Many people take multivitamins because they feel their diet is not healthy enough. Should they really worry about deficiencies because their diet lack in diversity?
Read on to discover some of the most common situations that can actually increase the risk of vitamin or mineral deficiency.
The risk of vitamin and mineral deficiency is higher among people who do not eat a balanced diet, or who avoid certain food groups altogether, either by necessity or by choice. Here are a few examples:
Sometimes a deficiency may not be linked to a diet low in vitamins or minerals, but rather to a disease or medical treatment that prevents the body from absorbing or making proper use of these essential nutrients.
Some medicines can also prevent the absorption of certain minerals contained in foods, including calcium and iron. Others can block or lower the production of certain vitamins, or cause the body to flush them out. These effects can usually be avoided with an adjustment in medication.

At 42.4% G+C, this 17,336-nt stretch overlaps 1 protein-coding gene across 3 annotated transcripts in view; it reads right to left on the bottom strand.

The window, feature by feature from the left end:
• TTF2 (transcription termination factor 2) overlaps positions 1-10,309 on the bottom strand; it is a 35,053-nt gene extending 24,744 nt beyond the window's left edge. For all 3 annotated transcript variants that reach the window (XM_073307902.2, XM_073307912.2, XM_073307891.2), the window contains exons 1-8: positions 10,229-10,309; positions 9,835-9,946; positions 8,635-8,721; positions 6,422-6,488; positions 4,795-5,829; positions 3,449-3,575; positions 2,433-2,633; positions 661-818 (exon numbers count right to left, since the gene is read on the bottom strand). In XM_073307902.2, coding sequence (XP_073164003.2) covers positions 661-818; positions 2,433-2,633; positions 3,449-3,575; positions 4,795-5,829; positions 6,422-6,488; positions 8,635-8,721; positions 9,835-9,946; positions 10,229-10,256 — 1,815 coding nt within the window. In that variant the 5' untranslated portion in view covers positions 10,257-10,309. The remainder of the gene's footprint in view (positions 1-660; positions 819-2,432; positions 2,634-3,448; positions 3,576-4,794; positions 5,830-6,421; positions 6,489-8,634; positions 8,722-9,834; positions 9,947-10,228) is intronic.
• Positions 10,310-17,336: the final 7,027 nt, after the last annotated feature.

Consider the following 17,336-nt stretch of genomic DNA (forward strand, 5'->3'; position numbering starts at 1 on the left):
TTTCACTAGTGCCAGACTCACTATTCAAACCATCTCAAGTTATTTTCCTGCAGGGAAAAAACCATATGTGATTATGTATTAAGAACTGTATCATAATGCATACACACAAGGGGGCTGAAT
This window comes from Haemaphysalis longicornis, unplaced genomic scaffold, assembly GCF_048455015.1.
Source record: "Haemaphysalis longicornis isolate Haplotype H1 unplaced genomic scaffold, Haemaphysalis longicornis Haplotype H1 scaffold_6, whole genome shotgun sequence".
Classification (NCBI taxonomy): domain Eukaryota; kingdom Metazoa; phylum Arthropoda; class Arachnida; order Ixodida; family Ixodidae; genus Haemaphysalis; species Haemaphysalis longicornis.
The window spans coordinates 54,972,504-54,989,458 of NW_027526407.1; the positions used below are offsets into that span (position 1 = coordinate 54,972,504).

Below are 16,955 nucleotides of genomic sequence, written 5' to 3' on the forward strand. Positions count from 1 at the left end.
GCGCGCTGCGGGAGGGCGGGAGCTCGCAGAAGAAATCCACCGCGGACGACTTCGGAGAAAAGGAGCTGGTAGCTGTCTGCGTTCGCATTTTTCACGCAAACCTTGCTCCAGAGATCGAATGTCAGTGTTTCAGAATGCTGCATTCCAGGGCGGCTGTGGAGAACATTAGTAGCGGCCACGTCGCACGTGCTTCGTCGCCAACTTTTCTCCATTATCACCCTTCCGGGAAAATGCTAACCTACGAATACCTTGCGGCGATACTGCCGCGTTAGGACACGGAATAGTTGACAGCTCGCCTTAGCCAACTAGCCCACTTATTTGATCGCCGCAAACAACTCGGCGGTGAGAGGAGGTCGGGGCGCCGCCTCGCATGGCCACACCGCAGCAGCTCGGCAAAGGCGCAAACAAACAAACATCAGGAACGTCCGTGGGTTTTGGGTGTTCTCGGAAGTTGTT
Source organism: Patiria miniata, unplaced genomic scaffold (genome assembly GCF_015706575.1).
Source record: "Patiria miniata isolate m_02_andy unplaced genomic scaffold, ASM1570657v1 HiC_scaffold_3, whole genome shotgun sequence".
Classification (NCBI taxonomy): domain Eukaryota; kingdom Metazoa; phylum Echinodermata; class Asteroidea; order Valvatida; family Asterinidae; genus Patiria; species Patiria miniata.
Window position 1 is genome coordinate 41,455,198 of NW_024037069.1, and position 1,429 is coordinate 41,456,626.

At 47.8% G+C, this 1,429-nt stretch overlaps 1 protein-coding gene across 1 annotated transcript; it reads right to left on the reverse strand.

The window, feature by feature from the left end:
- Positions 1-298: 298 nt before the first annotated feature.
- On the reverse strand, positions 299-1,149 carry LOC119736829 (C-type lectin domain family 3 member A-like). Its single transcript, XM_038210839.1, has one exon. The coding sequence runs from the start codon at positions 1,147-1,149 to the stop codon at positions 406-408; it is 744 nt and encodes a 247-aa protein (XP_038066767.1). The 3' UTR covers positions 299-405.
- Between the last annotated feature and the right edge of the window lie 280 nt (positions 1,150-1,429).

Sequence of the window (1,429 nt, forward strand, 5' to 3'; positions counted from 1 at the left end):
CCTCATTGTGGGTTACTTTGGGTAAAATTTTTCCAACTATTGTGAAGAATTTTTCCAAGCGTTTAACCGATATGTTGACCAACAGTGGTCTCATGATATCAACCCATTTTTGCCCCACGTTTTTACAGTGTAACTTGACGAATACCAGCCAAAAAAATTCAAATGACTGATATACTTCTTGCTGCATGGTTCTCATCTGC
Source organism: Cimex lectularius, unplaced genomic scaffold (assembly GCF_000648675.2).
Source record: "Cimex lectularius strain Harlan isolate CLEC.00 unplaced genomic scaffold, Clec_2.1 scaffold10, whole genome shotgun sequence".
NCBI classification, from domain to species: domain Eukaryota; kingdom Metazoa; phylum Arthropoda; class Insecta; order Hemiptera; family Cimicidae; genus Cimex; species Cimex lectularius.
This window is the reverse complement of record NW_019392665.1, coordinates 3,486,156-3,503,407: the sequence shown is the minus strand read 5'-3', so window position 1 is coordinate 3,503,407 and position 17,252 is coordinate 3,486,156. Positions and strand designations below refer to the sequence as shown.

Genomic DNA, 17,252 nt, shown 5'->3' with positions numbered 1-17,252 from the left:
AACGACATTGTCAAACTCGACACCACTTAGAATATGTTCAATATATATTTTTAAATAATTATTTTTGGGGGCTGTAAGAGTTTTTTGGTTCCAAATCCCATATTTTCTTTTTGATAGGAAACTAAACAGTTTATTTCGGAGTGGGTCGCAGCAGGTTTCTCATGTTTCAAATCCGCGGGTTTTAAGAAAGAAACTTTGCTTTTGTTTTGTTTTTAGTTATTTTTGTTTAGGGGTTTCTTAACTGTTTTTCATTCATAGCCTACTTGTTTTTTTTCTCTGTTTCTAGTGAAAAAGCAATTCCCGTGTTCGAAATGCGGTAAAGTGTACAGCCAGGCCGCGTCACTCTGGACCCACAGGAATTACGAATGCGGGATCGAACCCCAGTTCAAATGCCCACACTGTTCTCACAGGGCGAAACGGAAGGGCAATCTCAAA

If your doctor detects a deficiency, he or she will prescribe a supplement and specify the dose you will need to take to replenish your body’s reserves. Once your levels are back up to normal, you may or may not be able to stop taking the supplement, depending on whether the cause of the deficiency has been eliminated.
Your pharmacist plays a key role in ensuring that your supplements don’t interfere with any other medications you may be taking, so it is important to follow their recommendations.
If you have concerns about your intake of vitamins or minerals, talk to your pharmacist.
The information contained herein is provided for informational purposes only and is not intended to provide complete information on the subject matter or to replace the advice of a health professional. This information does not constitute medical consultation, diagnosis or opinion and should not be interpreted as such. Please consult your health care provider if you have any questions about your health, medications or treatment.